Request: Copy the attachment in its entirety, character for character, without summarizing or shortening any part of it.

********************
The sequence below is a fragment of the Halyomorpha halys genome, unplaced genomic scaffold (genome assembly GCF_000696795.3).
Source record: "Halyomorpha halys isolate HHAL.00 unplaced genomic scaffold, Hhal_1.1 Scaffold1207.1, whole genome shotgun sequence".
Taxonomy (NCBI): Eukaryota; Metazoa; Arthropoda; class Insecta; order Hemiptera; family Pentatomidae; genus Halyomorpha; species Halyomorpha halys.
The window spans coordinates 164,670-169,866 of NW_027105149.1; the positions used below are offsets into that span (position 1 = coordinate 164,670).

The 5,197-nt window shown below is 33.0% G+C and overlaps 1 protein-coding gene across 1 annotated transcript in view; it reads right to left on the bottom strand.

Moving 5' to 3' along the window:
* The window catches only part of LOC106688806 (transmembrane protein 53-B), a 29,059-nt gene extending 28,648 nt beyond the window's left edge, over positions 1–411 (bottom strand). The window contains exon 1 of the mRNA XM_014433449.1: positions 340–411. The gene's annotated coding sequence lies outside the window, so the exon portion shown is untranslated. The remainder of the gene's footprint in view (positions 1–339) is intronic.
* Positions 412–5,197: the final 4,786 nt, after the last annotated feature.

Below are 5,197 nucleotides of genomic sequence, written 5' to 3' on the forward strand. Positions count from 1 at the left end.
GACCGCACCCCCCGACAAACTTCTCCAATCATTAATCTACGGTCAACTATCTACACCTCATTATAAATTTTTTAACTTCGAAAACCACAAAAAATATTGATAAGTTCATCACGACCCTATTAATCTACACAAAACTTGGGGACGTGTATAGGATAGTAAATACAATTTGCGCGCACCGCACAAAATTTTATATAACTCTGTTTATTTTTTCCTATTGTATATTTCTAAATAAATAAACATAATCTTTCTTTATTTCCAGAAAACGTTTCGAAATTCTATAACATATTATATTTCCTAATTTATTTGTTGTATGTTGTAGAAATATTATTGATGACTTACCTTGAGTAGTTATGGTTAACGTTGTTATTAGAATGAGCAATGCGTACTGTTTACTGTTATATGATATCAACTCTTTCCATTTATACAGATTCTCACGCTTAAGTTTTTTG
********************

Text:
The sequence below is a fragment of the Halyomorpha halys genome, unplaced genomic scaffold (genome assembly GCF_000696795.3).
Source record: "Halyomorpha halys isolate HHAL.00 unplaced genomic scaffold, Hhal_1.1 Scaffold1207.1, whole genome shotgun sequence".
Taxonomy (NCBI): Eukaryota; Metazoa; Arthropoda; class Insecta; order Hemiptera; family Pentatomidae; genus Halyomorpha; species Halyomorpha halys.
The window spans coordinates 164,670-169,866 of NW_027105149.1; the positions used below are offsets into that span (position 1 = coordinate 164,670).

The 5,197-nt window shown below is 33.0% G+C and overlaps 1 protein-coding gene across 1 annotated transcript in view; it reads right to left on the bottom strand.

Moving 5' to 3' along the window:
* The window catches only part of LOC106688806 (transmembrane protein 53-B), a 29,059-nt gene extending 28,648 nt beyond the window's left edge, over positions 1–411 (bottom strand). The window contains exon 1 of the mRNA XM_014433449.1: positions 340–411. The gene's annotated coding sequence lies outside the window, so the exon portion shown is untranslated. The remainder of the gene's footprint in view (positions 1–339) is intronic.
* Positions 412–5,197: the final 4,786 nt, after the last annotated feature.

Below are 5,197 nucleotides of genomic sequence, written 5' to 3' on the forward strand. Positions count from 1 at the left end.
GACCGCACCCCCCGACAAACTTCTCCAATCATTAATCTACGGTCAACTATCTACACCTCATTATAAATTTTTTAACTTCGAAAACCACAAAAAATATTGATAAGTTCATCACGACCCTATTAATCTACACAAAACTTGGGGACGTGTATAGGATAGTAAATACAATTTGCGCGCACCGCACAAAATTTTATATAACTCTGTTTATTTTTTCCTATTGTATATTTCTAAATAAATAAACATAATCTTTCTTTATTTCCAGAAAACGTTTCGAAATTCTATAACATATTATATTTCCTAATTTATTTGTTGTATGTTGTAGAAATATTATTGATGACTTACCTTGAGTAGTTATGGTTAACGTTGTTATTAGAATGAGCAATGCGTACTGTTTACTGTTATATGATATCAACTCTTTCCATTTATACAGATTCTCACGCTTAAGTTTTTTG